On completion of this course successful students will enhance their skills for formulating strategy by developing an understanding of a firm’s operative environment. They will master a range of analytical tools and demonstrate the ability to take an integrative point of view in using these tools to perform in depth analyses of industries and competitors, predict competitive behaviour, analyse how firms develop and sustain competitive advantage over time.
Upon successful completion of this course, students will be able to:
This course examines both advanced and developing economies and addresses competitiveness at multiple levels – nations, subnational units such as states or provinces, particular clusters, and neighboring countries. The course is concerned not only with government policy but also with the roles that firms, industry associations, universities, and other institutions play in competitiveness. In modern competition, each of these institutions has an important and evolving role in economic development.
The course explores not only theory and policy but also the organizational structures, institutional structures, and change processes required for sustained improvements in competitiveness
The Microeconomics of Competitiveness is a distinctive graduate course offered in cooperation with prof. M. Porter and a team of his colleagues at Harvard Business School (HBS). It is designed to be taught to second year MBA students at HBS and affiliates of the Institute for Strategy and Competitiveness at Harvard Business School (http://www.isc.hbs.edu/moc.htm).
During this course, you will:
Welfare economics is a branch of economics that focuses on the optimal allocation of resources and goods. This course integrates discussions relating economic theories to different notions of social justice and historical developments of welfare state. Welfare state theories and concepts are discussed during the course not only in terms of equity reasons but in efficiency terms also. The course introduces crucial debates about the borderline between state and market. Various aspects of welfare state are analysed with help of two broad questions: what are the aims of policy and by what methods those aims are best achieved? Each society faces questions related to scope of redistribution (of wealth, income, power etc. and how much of it should be there) and methods that are employed to organise economic activities (market, central planning, mixed economy) in order to achieve societal economic and social goals. Those two broad sets of questions are the main axis for discussions during the course. In order to enhance such discussions the course examines origins and dissemination of welfare state, two main social welfare traditions (Bismarckian and Beveridgean) as well as comparative welfare state typologies (liberal, conservative and social-democratic). Basic principles of social insurance, role of private and public sector in social insurance provision are covered during the course. The course examines in detail retirement pensions and their financing mechanisms (pay as you go and funded), social assistance principles, its organisational aspects and main types of benefits. Special attention during the course is paid to income inequality, poverty and social exclusion, their measurement methods. International aspects of social security regulation are also discussed.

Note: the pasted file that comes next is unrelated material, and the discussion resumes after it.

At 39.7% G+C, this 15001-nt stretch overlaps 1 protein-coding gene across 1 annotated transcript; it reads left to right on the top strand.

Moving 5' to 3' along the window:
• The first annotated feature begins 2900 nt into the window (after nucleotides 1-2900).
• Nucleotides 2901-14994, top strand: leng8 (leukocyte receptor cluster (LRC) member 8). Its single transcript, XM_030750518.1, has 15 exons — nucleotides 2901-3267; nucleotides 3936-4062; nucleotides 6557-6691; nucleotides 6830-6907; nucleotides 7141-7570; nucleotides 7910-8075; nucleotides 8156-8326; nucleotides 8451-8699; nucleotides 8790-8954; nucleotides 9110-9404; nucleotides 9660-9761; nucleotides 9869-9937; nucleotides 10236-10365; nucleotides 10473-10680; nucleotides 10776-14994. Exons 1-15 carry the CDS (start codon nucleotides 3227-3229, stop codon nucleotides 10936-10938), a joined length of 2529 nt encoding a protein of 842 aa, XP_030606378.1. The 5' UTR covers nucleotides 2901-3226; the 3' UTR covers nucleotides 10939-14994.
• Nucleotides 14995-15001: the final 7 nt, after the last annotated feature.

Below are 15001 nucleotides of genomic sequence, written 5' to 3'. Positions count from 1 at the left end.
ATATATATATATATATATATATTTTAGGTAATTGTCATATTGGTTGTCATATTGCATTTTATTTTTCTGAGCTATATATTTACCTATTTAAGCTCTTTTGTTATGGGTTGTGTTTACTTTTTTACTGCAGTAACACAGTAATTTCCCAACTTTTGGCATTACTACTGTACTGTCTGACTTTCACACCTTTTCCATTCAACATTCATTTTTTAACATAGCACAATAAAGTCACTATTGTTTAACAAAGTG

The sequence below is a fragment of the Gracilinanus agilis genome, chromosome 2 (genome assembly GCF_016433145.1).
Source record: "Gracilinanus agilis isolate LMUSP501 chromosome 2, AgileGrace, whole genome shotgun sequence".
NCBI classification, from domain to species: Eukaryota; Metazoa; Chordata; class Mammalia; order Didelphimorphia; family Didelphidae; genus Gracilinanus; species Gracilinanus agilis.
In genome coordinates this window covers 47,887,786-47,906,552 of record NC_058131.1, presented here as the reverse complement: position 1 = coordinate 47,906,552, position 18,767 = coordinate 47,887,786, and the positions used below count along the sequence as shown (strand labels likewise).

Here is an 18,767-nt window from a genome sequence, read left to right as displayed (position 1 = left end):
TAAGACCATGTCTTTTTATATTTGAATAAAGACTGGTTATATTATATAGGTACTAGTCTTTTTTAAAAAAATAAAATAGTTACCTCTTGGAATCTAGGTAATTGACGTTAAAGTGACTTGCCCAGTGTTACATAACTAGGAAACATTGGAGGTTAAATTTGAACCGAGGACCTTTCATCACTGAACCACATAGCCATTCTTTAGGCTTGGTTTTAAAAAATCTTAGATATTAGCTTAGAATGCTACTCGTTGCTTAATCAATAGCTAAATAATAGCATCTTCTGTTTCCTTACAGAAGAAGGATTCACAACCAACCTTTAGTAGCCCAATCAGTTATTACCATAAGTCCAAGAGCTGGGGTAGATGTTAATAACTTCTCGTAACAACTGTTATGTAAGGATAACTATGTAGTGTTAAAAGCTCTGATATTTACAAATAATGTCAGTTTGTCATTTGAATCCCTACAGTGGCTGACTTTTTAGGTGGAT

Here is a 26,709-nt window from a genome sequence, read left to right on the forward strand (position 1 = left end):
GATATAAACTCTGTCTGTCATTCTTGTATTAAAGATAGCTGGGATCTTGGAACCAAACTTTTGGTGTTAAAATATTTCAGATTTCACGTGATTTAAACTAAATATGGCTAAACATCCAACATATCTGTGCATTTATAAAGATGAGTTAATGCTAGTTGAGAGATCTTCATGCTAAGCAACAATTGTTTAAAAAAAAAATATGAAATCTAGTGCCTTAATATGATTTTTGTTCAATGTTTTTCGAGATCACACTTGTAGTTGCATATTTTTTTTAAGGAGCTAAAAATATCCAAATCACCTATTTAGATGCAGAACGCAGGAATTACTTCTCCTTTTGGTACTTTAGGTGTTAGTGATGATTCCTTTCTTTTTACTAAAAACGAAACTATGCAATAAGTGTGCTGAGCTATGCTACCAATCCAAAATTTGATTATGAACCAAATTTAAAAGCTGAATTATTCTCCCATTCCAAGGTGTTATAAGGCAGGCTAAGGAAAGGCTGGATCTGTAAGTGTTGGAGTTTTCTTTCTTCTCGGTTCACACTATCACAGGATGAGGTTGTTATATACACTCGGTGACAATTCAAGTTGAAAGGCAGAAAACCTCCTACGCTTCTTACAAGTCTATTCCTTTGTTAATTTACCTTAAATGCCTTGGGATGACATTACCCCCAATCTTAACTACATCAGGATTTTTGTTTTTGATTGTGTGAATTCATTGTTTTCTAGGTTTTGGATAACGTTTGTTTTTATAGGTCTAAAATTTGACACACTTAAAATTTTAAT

Aim of the course
Aim of this course is to enable students to develop a basic understanding of main topics in the economics of welfare state in democratic market economies. Students are expected to be able to define central concepts and apply these in basic discussions about the role of the state and the individual in provision of welfare (in terms of efficiency, social justice and equality) and some of the major issues in the design and financing of welfare state provisions. Moreover it is important for the students to be able to apply concepts and theories to practical policy debates both domestic and global.